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Cross-Cultural Meanings of Wildness in Thailand

February 3, 2020
Prof. Philip Vannini

Would you carry a weapon if you were a soldier tasked with corralling wild elephants back into the bush? 

Thailand's Kaeng Krachan National Park is the home of about 250 wild elephants. Elephants are highly revered in Thai culture and the welfare of the few remaining herds of wild elephants is of great importance. Over a period of three weeks during December 2019 and January 2020 April Vannini and I travelled to Thailand to conduct fieldwork as part of our ethnographic project on cross-cultural meanings of wildness (For more see:

In Thailand, we learned that elephants are very smart. We stayed with farmers and village leaders and we learned about some of the challenges people are facing in trying to coexist with these amazing wild animals. On New Year’s Eve we were able to join members of the military and the Wildlife Conservation Society on a routine patrol of Highway 5062.

Under the Human-Elephant Conflict Mitigation program, these highway patrols serve the purpose of keeping both drivers and elephants safe, helping the beautiful families of pachiderms cross the road and stay off it. During our 2 hour shift we counted 16 elephants, and thanks to the efficient and caring patrol everyone was kept safe. We were told the elephants see the soldiers often enough that they recognize them, and as you can see in this clip one of them even seemed to acknowledge them as it crossed the road! The day before we learned how the Bueng Nakhon Subdistrict Administration has been working with local farmers to prevent elephants from helping themselves to crops of pineapple.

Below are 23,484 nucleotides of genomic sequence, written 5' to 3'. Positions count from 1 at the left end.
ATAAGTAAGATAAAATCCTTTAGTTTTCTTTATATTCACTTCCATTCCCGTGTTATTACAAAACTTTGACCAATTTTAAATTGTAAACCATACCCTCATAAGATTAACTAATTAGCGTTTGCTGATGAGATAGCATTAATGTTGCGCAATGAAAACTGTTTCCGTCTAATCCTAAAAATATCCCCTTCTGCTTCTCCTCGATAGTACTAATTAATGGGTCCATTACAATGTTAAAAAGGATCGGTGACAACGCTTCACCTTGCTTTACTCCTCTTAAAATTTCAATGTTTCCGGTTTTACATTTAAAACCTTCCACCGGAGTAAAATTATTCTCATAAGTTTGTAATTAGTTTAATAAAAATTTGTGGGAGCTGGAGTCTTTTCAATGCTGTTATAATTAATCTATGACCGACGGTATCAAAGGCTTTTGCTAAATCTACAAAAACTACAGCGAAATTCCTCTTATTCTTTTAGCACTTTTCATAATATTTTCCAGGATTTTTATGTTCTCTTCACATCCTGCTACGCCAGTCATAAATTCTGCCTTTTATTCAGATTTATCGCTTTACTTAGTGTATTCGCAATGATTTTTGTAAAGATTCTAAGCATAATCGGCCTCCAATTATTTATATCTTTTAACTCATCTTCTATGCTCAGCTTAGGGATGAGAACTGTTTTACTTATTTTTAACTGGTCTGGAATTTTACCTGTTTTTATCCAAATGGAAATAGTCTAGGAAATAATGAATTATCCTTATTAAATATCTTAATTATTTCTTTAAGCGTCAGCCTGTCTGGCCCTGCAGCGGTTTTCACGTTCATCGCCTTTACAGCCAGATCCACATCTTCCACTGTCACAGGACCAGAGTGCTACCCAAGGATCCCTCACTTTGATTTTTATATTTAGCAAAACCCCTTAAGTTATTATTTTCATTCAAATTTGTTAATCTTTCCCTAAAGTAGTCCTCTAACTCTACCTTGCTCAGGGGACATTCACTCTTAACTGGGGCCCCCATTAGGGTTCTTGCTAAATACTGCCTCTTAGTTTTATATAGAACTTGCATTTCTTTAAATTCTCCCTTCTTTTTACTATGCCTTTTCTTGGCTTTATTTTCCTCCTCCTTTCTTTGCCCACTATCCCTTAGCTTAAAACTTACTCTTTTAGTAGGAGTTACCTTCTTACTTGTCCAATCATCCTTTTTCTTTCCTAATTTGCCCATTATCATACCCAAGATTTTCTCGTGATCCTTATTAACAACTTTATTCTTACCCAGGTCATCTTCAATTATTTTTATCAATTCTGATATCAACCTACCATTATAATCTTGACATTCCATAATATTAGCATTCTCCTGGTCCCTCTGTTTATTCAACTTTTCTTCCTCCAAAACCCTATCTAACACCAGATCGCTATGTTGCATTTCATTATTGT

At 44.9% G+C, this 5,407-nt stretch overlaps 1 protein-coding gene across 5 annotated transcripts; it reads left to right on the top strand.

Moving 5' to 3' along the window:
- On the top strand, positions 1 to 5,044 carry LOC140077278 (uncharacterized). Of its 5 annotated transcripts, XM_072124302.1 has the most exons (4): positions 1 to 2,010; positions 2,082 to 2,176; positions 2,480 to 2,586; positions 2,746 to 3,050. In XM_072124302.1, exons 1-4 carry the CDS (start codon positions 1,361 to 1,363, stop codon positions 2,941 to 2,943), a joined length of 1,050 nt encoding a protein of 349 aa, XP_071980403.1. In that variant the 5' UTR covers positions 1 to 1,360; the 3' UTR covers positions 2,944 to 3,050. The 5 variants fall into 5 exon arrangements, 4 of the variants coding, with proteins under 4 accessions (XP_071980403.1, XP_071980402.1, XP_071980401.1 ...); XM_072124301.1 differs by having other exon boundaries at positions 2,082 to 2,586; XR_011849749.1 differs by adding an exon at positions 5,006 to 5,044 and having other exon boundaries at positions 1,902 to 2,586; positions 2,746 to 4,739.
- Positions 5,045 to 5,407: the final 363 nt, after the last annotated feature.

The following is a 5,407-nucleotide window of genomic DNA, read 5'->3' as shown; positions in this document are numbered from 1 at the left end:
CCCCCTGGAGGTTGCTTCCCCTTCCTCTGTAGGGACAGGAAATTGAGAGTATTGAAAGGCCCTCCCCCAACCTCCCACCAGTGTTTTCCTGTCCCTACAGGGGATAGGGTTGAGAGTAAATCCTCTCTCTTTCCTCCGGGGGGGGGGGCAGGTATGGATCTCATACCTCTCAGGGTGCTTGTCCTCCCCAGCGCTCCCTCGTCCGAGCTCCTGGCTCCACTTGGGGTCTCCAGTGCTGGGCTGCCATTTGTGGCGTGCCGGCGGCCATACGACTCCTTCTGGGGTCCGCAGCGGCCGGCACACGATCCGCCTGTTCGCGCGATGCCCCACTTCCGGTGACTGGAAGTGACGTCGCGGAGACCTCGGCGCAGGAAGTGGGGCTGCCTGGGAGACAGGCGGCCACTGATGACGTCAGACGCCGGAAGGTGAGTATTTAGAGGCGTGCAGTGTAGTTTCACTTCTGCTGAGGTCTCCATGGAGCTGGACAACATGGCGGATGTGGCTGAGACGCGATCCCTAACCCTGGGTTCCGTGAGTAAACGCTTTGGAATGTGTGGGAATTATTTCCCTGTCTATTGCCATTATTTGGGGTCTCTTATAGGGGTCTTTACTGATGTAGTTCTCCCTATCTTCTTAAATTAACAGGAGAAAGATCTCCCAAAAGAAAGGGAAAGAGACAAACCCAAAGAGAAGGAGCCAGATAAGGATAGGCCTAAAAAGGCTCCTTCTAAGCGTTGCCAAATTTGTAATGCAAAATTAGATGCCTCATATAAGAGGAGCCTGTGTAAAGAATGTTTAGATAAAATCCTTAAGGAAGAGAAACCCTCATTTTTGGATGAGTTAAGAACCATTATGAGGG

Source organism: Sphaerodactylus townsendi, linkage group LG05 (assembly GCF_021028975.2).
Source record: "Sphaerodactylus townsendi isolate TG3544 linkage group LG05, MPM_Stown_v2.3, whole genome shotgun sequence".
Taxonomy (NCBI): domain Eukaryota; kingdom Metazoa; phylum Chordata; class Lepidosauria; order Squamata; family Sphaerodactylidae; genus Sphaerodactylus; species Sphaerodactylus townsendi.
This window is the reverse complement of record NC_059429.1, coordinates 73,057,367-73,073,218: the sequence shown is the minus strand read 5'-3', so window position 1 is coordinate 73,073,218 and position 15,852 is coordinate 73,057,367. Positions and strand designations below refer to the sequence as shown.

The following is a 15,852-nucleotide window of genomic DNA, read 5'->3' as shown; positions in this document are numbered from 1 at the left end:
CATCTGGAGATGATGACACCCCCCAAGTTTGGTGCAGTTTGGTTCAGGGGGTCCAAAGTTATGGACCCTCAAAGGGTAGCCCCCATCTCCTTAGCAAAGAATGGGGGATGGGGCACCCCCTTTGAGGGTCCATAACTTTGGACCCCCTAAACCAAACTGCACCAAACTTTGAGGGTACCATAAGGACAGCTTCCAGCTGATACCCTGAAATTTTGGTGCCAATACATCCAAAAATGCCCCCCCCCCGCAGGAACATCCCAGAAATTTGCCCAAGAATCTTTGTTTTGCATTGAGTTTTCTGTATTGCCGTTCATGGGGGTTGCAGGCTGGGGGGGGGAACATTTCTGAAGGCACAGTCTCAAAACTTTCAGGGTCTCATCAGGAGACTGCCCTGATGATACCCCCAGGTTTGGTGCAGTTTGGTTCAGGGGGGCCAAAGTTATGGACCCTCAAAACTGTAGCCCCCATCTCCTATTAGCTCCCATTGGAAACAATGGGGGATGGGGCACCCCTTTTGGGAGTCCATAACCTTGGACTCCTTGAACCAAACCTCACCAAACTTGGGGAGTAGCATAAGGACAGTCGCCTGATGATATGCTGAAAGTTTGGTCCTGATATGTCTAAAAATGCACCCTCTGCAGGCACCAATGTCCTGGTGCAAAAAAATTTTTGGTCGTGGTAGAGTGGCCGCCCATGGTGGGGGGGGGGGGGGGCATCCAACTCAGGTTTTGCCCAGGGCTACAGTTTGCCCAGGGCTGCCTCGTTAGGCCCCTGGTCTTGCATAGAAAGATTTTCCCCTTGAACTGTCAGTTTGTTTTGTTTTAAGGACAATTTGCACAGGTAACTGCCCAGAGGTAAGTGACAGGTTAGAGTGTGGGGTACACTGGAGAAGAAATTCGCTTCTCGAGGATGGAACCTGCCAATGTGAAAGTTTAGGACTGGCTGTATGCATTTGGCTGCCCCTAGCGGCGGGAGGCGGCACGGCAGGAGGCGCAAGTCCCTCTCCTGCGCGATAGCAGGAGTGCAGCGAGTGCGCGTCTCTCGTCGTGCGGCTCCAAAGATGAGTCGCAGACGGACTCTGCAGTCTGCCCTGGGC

As elephants are very habitual animals, the ingenious solution has been to dig large tranches cutting off their preferred path to the fields. This has kept the elephants back in the hills and the farmers happy. We also learned that the firecrackers that are used to scare elephants back into the bush don’t always work, for example. Some elephants have learned to stomp on them to prevent them from going off. They have a good sense of time too; they know when pineapple, durian, and lime are ripening, and they are known to increase their field raids during those times.

Initiatives by the Wildlife Conservation Society and various Subdistrict administrations have succeeded in reducing conflict, especially through the building of fences, digging of trenches, and the increase in military-aided road patrols. Poaching of elephants has decreased too lately. But more work remains to be done, such as devising fair compensation policies to help farmers whose crops are damaged by elephant visits. Residents of villages bordering Kaeng Krachan have also told us they wish for their concerns to be taken more seriously, and for the park administration to be more responsive to their needs.

Historically, elephants have played a crucial role in helping Thais fight wars and in developing land (especially by working with loggers). Thais view the elephant as a national symbol and everyone knows the lyrics of Pleng Chang: the elephant song. Elephants are owed respect.

And that’s why none of the soldiers dealing with elephants carry any weapons (other than firecrackers, that is!).